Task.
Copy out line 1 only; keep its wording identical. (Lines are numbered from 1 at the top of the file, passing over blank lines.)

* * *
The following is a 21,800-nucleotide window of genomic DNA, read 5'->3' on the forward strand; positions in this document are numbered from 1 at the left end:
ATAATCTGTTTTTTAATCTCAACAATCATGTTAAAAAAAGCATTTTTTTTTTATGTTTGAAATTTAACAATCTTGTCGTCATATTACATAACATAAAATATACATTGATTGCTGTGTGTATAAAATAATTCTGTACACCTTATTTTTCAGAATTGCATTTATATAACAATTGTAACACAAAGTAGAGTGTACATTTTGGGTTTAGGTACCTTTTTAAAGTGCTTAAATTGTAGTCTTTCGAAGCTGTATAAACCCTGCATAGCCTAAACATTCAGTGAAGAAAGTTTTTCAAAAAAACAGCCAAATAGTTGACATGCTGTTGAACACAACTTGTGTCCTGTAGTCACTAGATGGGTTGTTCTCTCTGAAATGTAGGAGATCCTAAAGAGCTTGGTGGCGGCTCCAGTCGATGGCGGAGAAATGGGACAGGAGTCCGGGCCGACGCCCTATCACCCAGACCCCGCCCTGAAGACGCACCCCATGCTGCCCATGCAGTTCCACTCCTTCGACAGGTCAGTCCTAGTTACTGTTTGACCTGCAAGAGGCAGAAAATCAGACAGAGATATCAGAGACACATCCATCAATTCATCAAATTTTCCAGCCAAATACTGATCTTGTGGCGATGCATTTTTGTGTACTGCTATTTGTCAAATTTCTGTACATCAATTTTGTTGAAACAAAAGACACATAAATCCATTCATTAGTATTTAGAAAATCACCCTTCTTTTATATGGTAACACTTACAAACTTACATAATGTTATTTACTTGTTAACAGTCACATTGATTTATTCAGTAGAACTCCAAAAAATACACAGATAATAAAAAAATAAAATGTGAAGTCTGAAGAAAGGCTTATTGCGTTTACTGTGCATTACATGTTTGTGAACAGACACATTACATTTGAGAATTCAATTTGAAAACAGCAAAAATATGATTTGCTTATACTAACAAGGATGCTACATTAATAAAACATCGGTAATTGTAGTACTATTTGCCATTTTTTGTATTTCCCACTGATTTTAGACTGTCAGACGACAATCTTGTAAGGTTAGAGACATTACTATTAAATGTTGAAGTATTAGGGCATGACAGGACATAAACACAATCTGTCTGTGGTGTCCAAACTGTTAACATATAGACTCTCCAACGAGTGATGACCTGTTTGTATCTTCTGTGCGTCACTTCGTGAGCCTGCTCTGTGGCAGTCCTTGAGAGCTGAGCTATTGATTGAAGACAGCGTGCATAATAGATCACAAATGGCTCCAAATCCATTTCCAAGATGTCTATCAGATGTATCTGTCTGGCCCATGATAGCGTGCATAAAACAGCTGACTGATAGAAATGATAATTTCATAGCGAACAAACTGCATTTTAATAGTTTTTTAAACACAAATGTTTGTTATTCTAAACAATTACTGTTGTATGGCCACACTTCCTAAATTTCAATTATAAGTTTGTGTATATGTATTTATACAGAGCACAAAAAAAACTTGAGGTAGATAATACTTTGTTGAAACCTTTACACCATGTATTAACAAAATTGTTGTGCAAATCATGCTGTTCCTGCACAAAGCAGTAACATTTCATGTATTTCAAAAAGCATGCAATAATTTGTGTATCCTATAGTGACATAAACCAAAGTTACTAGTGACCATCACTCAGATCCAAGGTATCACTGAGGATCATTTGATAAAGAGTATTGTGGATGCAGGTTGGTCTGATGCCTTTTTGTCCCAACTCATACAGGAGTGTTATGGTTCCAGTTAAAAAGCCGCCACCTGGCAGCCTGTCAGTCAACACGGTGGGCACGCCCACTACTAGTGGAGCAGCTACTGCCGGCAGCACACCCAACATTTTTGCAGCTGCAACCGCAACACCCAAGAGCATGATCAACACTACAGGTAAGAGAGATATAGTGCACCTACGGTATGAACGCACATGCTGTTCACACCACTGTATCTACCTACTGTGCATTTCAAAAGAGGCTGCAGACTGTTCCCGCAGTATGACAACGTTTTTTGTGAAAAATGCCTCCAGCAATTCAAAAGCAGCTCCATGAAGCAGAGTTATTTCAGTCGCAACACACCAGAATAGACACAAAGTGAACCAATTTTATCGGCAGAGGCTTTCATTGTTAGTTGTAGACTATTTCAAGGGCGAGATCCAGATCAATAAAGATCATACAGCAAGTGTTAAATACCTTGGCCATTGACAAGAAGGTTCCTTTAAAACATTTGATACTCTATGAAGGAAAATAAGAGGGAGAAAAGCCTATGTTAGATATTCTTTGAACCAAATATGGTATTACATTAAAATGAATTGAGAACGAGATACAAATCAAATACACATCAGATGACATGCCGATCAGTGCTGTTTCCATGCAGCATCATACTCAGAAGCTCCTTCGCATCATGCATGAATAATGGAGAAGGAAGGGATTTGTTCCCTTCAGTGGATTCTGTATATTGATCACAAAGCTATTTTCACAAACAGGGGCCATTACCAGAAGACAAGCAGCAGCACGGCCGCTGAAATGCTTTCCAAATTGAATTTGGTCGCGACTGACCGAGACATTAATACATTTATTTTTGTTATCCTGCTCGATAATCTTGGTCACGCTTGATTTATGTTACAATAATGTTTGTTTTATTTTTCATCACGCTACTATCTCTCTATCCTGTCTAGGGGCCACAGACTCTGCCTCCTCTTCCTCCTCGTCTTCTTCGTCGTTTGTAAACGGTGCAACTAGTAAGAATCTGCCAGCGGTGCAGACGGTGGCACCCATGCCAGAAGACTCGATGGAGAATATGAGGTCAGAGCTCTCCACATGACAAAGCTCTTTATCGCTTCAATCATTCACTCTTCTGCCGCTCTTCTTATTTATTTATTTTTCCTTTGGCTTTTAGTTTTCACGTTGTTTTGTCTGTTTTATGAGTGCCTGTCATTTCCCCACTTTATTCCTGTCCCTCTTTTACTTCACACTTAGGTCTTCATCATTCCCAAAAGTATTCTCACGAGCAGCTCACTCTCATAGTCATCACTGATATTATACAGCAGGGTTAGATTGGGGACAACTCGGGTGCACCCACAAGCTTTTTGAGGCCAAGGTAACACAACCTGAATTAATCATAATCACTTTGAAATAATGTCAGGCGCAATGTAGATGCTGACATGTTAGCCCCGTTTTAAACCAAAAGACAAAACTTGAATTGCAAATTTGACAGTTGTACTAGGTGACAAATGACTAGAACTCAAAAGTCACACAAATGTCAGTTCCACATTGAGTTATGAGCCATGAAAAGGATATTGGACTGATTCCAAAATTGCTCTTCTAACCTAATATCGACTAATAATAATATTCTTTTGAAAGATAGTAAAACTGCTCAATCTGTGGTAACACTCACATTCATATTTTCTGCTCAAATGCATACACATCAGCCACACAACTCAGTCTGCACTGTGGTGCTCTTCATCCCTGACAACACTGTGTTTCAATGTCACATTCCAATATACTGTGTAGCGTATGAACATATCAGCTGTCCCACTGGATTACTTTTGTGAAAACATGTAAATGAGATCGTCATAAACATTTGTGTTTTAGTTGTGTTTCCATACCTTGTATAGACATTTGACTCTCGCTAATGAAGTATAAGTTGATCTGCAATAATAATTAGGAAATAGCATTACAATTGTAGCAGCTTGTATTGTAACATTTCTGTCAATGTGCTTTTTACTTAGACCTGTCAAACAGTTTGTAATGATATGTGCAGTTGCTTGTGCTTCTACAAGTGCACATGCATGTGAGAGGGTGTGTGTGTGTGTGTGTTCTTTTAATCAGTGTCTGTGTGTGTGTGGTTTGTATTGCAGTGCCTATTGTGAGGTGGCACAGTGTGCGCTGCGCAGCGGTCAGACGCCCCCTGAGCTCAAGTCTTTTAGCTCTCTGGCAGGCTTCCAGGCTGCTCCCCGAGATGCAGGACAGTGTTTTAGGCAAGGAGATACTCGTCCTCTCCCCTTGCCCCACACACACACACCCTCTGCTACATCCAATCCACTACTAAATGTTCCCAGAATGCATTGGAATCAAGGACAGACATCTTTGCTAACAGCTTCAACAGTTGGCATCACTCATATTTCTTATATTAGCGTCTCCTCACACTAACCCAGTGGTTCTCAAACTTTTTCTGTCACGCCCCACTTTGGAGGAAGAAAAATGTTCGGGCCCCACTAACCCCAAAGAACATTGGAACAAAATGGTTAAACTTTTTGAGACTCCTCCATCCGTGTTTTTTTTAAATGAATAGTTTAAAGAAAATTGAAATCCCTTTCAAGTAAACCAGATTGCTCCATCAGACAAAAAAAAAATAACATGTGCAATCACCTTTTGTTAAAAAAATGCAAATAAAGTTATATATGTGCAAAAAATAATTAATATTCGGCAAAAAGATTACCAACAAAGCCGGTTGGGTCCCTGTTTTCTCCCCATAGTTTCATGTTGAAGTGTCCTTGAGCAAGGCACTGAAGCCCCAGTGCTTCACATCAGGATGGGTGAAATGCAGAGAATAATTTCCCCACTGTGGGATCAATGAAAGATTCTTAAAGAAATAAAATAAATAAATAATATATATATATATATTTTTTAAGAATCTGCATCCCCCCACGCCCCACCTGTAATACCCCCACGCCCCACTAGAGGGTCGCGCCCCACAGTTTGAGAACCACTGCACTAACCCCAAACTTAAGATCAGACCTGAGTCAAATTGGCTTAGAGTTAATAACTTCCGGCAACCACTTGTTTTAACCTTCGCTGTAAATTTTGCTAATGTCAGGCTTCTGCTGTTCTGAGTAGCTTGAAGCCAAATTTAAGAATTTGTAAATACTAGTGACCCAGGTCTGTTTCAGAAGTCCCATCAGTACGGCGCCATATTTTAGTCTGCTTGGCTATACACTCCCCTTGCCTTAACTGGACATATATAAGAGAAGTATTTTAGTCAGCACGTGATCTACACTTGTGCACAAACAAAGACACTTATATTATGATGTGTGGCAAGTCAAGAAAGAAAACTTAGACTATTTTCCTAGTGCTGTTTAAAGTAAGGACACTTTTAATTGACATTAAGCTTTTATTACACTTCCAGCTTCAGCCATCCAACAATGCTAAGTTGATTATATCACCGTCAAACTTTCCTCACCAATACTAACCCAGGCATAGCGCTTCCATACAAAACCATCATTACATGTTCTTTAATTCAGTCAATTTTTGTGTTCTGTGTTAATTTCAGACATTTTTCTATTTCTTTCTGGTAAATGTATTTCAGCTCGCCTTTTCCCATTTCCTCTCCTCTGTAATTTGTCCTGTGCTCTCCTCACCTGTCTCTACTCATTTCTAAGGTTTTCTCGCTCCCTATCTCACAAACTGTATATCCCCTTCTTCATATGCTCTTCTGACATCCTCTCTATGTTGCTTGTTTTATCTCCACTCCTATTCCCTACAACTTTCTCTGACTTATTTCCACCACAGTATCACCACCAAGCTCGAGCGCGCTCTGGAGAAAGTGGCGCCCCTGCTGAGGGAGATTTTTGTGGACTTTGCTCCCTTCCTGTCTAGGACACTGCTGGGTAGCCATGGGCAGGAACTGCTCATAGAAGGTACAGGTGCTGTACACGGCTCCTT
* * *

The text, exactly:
The following is a 21,800-nucleotide window of genomic DNA, read 5'->3' on the forward strand; positions in this document are numbered from 1 at the left end: